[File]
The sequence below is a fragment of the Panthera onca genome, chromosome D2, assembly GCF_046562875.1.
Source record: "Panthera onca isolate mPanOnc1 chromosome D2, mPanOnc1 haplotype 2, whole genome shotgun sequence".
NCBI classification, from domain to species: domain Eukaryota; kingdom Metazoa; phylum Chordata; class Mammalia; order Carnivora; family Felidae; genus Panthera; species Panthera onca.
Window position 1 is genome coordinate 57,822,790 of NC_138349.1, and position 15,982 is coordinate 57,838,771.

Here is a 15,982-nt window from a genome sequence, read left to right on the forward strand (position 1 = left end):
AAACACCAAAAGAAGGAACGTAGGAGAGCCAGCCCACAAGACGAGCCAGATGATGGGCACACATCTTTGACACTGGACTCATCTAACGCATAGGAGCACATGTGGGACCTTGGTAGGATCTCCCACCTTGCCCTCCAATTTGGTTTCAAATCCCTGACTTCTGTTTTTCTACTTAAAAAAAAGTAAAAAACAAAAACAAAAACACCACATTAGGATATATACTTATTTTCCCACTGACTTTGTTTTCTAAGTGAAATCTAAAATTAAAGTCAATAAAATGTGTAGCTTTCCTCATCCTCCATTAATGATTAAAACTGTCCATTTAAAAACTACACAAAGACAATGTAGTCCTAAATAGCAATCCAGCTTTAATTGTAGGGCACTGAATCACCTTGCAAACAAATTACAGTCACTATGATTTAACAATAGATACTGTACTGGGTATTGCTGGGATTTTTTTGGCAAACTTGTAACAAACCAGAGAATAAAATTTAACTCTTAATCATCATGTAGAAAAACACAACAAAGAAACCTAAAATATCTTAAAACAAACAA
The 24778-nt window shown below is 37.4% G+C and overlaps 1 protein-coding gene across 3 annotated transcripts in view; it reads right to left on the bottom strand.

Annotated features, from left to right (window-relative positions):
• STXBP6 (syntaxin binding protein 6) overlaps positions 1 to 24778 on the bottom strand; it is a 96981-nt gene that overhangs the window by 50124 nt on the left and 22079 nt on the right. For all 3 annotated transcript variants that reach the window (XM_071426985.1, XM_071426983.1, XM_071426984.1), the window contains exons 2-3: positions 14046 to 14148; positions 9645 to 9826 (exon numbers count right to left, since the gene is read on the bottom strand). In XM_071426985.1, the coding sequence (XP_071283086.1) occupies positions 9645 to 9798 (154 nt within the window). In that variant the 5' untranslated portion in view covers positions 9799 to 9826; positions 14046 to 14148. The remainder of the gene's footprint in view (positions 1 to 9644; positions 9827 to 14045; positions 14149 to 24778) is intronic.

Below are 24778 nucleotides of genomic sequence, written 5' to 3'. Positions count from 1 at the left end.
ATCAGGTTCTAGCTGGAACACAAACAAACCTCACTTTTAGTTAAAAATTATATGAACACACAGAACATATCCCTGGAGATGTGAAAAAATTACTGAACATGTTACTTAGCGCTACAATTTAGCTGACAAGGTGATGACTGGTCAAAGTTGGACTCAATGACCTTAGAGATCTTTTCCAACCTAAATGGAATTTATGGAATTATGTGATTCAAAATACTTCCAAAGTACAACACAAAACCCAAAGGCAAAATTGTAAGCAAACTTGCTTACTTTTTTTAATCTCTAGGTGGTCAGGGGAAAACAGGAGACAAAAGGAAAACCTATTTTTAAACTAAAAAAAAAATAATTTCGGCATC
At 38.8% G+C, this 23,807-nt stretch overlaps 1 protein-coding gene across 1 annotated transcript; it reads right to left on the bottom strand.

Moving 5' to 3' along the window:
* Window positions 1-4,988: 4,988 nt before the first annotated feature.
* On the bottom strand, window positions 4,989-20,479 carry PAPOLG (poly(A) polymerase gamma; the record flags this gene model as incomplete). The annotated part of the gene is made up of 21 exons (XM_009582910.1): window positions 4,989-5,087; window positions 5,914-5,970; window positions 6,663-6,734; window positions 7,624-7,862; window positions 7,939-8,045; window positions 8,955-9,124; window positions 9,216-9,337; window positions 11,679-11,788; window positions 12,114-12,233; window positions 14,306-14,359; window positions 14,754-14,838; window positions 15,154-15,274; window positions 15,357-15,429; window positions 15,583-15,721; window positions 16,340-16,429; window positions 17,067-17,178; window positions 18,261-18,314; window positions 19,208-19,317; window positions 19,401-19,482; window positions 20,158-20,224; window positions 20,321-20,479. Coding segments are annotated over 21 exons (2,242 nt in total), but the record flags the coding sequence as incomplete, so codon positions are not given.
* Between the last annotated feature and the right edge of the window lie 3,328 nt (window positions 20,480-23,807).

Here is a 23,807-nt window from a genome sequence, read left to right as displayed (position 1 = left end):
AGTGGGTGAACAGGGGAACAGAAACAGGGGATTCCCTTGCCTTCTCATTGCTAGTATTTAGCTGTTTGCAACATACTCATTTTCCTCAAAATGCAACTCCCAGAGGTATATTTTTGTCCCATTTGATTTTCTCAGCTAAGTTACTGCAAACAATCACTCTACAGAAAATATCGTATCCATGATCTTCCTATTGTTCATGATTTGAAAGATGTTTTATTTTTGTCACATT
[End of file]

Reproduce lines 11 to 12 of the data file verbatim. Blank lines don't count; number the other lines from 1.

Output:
ATCAGGTTCTAGCTGGAACACAAACAAACCTCACTTTTAGTTAAAAATTATATGAACACACAGAACATATCCCTGGAGATGTGAAAAAATTACTGAACATGTTACTTAGCGCTACAATTTAGCTGACAAGGTGATGACTGGTCAAAGTTGGACTCAATGACCTTAGAGATCTTTTCCAACCTAAATGGAATTTATGGAATTATGTGATTCAAAATACTTCCAAAGTACAACACAAAACCCAAAGGCAAAATTGTAAGCAAACTTGCTTACTTTTTTTAATCTCTAGGTGGTCAGGGGAAAACAGGAGACAAAAGGAAAACCTATTTTTAAACTAAAAAAAAAATAATTTCGGCATC
At 38.8% G+C, this 23,807-nt stretch overlaps 1 protein-coding gene across 1 annotated transcript; it reads right to left on the bottom strand.